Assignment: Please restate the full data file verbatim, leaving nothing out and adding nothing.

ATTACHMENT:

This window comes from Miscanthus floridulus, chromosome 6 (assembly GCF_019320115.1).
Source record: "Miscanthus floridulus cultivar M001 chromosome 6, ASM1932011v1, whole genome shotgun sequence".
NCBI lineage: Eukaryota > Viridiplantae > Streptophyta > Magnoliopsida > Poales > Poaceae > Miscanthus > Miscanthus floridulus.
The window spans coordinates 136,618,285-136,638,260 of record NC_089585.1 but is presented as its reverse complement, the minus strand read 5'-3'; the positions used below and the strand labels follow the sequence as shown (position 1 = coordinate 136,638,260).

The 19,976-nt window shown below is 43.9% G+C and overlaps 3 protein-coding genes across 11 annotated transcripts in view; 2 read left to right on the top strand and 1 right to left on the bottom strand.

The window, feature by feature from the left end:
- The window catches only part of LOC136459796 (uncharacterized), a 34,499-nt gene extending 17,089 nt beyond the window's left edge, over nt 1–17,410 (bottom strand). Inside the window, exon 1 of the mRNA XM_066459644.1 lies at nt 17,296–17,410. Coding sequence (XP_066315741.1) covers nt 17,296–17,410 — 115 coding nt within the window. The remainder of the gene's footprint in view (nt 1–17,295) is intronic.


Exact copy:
This window comes from Miscanthus floridulus, chromosome 6 (assembly GCF_019320115.1).
Source record: "Miscanthus floridulus cultivar M001 chromosome 6, ASM1932011v1, whole genome shotgun sequence".
NCBI lineage: Eukaryota > Viridiplantae > Streptophyta > Magnoliopsida > Poales > Poaceae > Miscanthus > Miscanthus floridulus.
The window spans coordinates 136,618,285-136,638,260 of record NC_089585.1 but is presented as its reverse complement, the minus strand read 5'-3'; the positions used below and the strand labels follow the sequence as shown (position 1 = coordinate 136,638,260).

The 19,976-nt window shown below is 43.9% G+C and overlaps 3 protein-coding genes across 11 annotated transcripts in view; 2 read left to right on the top strand and 1 right to left on the bottom strand.

The window, feature by feature from the left end:
- The window catches only part of LOC136459796 (uncharacterized), a 34,499-nt gene extending 17,089 nt beyond the window's left edge, over nt 1–17,410 (bottom strand). Inside the window, exon 1 of the mRNA XM_066459644.1 lies at nt 17,296–17,410. Coding sequence (XP_066315741.1) covers nt 17,296–17,410 — 115 coding nt within the window. The remainder of the gene's footprint in view (nt 1–17,295) is intronic.